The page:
The results indicate a very good fit of the reference temperature data to the Sellmeier 1 dispersion formula, with an RMS error of 2.5E-06 and a maximum error of 4.3E-06. The results also show that a good fit of the data to the OpticStudio thermal model has been obtained; the RMS error in this case is 2.9E-05, and the maximum error is 9.0E-05. The small values for the fit errors indicate that the OpticStudio thermal model plus the Sellmeier 1 dispersion model provide an accurate description of the input data in this case.
Once the fit is performed, the resulting dispersion and thermal coefficients can be used to define a new glass. For example, for the case described in the previous section the glass SI_THERMAL was added to the glass catalog SG_MISC.AGF. Using the Materials Catalog tool, we see that all of the coefficient and wavelength information has been transferred to this glass, as has data for the reference temperature and the valid wavelength range:
As indicated in the previous section, all data in the glass catalogs are referenced to atmospheric pressure (P0 = 1 atm). Thus, the minimum and maximum wavelengths represent values for the relative wavelengths rather than the inputted wavelengths.
This glass may now be used in any lens design of interest. We can verify that the coefficients specified for the glass are correct by setting up a simple system which uses this glass at a pressure, temperature and wavelength corresponding to one of the input data values. For example, image a simple system with three surfaces in which the glass is placed on surface 1:
For this system, the wavelength is set to 1.1 microns:
and the system temperature and pressure are set to -243.15 degrees C and 0 atmospheres, respectively:
The “Adjust Index Data To Environment” button must be checked if the system pressure and temperature are to be used in calculating the index of refraction. We can determine the index at this surface using the Prescription Data Report:
The reported value for the index is 3.51104019:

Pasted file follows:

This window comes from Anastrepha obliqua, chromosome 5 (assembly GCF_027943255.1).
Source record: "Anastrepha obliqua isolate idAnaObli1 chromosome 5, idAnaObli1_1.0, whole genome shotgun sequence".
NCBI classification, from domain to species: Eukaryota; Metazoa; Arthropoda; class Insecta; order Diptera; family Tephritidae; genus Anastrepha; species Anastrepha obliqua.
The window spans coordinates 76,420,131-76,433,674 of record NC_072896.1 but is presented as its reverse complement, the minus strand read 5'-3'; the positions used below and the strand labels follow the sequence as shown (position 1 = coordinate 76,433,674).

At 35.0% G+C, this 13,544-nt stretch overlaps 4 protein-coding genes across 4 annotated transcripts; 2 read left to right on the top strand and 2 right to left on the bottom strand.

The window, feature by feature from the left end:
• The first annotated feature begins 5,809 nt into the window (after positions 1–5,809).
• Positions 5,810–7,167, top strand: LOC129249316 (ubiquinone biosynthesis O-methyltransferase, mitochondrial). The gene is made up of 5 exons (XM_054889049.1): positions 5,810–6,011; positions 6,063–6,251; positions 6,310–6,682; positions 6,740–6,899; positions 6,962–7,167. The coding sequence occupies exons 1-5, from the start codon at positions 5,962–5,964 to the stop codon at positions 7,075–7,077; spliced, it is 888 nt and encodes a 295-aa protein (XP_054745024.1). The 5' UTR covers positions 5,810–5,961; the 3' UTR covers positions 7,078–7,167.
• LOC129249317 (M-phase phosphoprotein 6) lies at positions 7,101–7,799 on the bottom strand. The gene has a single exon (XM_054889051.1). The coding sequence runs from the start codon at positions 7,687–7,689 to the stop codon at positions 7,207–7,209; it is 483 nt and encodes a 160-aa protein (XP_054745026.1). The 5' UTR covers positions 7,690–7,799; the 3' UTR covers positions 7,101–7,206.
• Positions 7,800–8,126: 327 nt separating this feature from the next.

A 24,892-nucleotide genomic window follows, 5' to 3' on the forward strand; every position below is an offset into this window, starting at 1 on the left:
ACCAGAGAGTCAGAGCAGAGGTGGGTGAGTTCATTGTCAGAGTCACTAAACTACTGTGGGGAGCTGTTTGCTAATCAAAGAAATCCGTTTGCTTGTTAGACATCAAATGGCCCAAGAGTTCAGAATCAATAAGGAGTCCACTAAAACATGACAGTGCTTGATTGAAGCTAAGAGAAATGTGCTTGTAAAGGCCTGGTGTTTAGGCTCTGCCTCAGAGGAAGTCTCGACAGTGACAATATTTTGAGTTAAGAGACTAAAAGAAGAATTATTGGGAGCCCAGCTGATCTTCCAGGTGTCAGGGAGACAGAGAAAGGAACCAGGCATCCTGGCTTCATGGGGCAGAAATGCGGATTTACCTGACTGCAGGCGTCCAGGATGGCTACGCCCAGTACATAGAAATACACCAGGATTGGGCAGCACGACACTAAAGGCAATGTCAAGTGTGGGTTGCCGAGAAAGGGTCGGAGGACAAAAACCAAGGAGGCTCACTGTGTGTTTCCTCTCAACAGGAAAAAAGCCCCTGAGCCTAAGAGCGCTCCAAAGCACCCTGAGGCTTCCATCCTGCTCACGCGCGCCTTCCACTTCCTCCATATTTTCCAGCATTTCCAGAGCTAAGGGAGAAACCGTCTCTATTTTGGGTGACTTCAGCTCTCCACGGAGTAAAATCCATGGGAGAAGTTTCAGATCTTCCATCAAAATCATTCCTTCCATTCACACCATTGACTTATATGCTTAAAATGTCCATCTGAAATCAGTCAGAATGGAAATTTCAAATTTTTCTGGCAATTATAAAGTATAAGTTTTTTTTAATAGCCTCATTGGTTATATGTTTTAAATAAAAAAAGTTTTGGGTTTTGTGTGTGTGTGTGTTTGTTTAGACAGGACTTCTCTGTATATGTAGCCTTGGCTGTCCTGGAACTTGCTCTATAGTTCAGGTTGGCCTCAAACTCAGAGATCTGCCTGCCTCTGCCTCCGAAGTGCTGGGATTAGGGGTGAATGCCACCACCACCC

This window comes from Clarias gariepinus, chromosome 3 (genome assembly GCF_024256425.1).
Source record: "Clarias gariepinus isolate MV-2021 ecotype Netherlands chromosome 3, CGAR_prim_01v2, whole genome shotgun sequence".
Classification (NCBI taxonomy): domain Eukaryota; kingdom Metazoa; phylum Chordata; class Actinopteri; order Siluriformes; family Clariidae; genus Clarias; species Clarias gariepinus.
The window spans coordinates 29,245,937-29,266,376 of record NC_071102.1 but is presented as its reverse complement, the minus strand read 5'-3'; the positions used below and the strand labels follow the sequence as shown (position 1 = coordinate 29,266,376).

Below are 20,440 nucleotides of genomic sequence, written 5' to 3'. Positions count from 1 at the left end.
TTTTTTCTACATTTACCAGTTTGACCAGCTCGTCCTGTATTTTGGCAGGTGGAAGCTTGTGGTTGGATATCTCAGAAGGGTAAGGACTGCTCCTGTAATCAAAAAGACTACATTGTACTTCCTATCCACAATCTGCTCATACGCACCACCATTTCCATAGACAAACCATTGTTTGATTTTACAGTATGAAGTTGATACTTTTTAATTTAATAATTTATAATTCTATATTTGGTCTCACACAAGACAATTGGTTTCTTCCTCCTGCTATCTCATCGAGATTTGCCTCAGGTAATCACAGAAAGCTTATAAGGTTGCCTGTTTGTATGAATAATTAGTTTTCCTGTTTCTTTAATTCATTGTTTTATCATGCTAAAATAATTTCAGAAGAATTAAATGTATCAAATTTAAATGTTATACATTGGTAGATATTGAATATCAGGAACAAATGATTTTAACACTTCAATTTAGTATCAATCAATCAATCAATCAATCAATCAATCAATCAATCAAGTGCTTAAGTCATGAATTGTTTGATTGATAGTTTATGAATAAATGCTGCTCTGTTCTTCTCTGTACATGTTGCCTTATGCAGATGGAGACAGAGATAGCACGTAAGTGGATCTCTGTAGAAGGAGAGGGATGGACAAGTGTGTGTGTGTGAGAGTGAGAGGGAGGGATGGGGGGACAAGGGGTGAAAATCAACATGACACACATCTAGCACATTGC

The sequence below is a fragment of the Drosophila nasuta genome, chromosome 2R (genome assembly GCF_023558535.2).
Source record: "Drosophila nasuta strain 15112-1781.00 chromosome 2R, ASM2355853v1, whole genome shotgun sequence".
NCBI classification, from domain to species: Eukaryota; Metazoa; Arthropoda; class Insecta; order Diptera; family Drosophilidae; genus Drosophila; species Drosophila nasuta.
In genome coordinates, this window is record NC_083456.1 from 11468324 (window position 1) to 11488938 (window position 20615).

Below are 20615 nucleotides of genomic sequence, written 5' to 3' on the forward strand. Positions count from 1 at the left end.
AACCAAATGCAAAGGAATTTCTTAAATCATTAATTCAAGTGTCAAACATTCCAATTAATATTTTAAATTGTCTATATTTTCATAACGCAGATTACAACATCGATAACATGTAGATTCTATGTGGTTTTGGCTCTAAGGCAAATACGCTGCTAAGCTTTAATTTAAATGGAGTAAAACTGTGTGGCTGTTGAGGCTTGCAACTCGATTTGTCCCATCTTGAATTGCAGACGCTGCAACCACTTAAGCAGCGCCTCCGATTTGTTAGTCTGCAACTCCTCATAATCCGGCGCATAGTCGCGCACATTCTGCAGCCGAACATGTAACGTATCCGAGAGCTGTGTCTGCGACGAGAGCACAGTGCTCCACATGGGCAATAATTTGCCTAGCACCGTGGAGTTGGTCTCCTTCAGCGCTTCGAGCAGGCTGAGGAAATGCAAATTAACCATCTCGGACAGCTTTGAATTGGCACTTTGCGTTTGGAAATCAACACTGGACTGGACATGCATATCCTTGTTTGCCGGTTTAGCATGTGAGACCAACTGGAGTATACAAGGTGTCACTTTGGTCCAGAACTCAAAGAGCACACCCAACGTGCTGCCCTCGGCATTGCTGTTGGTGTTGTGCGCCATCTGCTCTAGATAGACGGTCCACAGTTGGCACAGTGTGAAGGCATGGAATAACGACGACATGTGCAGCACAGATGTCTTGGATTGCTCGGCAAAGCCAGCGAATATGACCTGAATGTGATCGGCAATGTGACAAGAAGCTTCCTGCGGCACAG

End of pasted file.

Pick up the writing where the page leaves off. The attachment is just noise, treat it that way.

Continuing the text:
This value is within 9.0E-05 of the inputted index value (3.51113) for this temperature and wavelength. This temperature and wavelength represent the data point with the maximum fit error – as we can see in the fitting text output file Zemax_fit_Si_data.txt – so we would expect the difference between the OpticStudio result and the inputted data point to equal the maximum fit error, as it does. If we were to change the temperature and/or wavelength, we would find in all cases that the OpticStudio result would differ from the corresponding input value by an amount equal to the Delta value provided in the fitting text output file.
To test the calculations at a system pressure other than vacuum (e.g. at a pressure of 1 atmospheres), a bit more setup is required. When calculating the index values in vacuum, it does not matter what the surface temperature is relative to the system temperature – the data are always absolute. However, if the system pressure is non-zero, the surface and system temperatures need to be carefully specified, to ensure that the correct values for the relative index are calculated. This can be done using the Multi-Configuration Editor. For our simple system, we add 3 lines to the editor, as shown here:
The first line sets the temperature to -243.15 degrees C for all operands which follow this line in the editor. In this case only one GLSS operand follows this line, and it corresponds to the surface on which the glass has been placed. Therefore, this surface will have a temperature of -243.15 degrees C. All other surfaces in the system will be at the system temperature, which is set to be 21.85 degrees C (i.e. the reference temperature of the glass) in the third line of the editor (in general, the last TEMP operand in the Multi-Configuration Editor will always set the system temperature).
To calculate the index in this case, the system wavelength also needs to be converted from absolute to relative. Based on the formulas provided earlier in this article, we find that the relative wavelength at 1 atmosphere – the system pressure we will use for this test – corresponding to a vacuum wavelength of 1.1 microns is 1.09970583 microns. The value of the index at this wavelength and a temperature of -243.15 degrees C, for a system temperature of 21.85 degrees, may again be found in the Prescription Data Report:
1. Bradley J. Frey, Douglas B. Leviton, and Timothy J. Madison, Optomechanical Technologies for Astronomy, Proc. of SPIE, Vol. 6273, p. 62732J-1.